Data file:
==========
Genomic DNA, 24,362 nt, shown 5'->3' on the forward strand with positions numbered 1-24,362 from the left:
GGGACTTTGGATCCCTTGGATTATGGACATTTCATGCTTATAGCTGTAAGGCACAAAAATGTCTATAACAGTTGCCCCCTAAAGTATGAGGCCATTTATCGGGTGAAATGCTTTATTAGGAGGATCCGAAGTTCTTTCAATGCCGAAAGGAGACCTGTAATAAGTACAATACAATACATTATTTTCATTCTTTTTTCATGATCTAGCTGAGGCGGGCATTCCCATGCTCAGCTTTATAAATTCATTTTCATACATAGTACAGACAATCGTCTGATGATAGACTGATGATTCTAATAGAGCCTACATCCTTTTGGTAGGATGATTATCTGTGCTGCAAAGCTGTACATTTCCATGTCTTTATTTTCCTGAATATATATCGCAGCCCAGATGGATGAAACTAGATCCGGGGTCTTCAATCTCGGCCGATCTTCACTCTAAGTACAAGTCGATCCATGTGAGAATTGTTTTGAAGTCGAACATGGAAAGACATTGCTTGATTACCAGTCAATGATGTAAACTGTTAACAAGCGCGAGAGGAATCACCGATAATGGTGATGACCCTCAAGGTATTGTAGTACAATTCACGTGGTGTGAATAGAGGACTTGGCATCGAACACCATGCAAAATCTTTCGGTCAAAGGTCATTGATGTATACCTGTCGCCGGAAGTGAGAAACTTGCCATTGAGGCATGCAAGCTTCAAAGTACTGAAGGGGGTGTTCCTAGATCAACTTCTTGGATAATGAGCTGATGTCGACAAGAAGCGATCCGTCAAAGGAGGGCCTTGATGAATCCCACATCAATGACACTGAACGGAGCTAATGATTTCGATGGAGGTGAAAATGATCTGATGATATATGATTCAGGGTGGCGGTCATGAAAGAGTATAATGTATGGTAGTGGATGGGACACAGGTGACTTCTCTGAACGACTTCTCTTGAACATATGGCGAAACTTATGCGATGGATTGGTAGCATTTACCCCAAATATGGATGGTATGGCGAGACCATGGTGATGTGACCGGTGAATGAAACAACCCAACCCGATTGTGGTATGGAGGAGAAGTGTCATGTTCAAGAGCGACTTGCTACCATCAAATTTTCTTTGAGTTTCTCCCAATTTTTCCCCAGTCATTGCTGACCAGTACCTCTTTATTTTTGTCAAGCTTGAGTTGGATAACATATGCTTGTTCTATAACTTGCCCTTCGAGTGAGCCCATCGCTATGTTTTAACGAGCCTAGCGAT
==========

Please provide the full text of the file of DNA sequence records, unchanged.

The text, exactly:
Genomic DNA, 24,362 nt, shown 5'->3' on the forward strand with positions numbered 1-24,362 from the left:
GGGACTTTGGATCCCTTGGATTATGGACATTTCATGCTTATAGCTGTAAGGCACAAAAATGTCTATAACAGTTGCCCCCTAAAGTATGAGGCCATTTATCGGGTGAAATGCTTTATTAGGAGGATCCGAAGTTCTTTCAATGCCGAAAGGAGACCTGTAATAAGTACAATACAATACATTATTTTCATTCTTTTTTCATGATCTAGCTGAGGCGGGCATTCCCATGCTCAGCTTTATAAATTCATTTTCATACATAGTACAGACAATCGTCTGATGATAGACTGATGATTCTAATAGAGCCTACATCCTTTTGGTAGGATGATTATCTGTGCTGCAAAGCTGTACATTTCCATGTCTTTATTTTCCTGAATATATATCGCAGCCCAGATGGATGAAACTAGATCCGGGGTCTTCAATCTCGGCCGATCTTCACTCTAAGTACAAGTCGATCCATGTGAGAATTGTTTTGAAGTCGAACATGGAAAGACATTGCTTGATTACCAGTCAATGATGTAAACTGTTAACAAGCGCGAGAGGAATCACCGATAATGGTGATGACCCTCAAGGTATTGTAGTACAATTCACGTGGTGTGAATAGAGGACTTGGCATCGAACACCATGCAAAATCTTTCGGTCAAAGGTCATTGATGTATACCTGTCGCCGGAAGTGAGAAACTTGCCATTGAGGCATGCAAGCTTCAAAGTACTGAAGGGGGTGTTCCTAGATCAACTTCTTGGATAATGAGCTGATGTCGACAAGAAGCGATCCGTCAAAGGAGGGCCTTGATGAATCCCACATCAATGACACTGAACGGAGCTAATGATTTCGATGGAGGTGAAAATGATCTGATGATATATGATTCAGGGTGGCGGTCATGAAAGAGTATAATGTATGGTAGTGGATGGGACACAGGTGACTTCTCTGAACGACTTCTCTTGAACATATGGCGAAACTTATGCGATGGATTGGTAGCATTTACCCCAAATATGGATGGTATGGCGAGACCATGGTGATGTGACCGGTGAATGAAACAACCCAACCCGATTGTGGTATGGAGGAGAAGTGTCATGTTCAAGAGCGACTTGCTACCATCAAATTTTCTTTGAGTTTCTCCCAATTTTTCCCCAGTCATTGCTGACCAGTACCTCTTTATTTTTGTCAAGCTTGAGTTGGATAACATATGCTTGTTCTATAACTTGCCCTTCGAGTGAGCCCATCGCTATGTTTTAACGAGCCTAGCGAT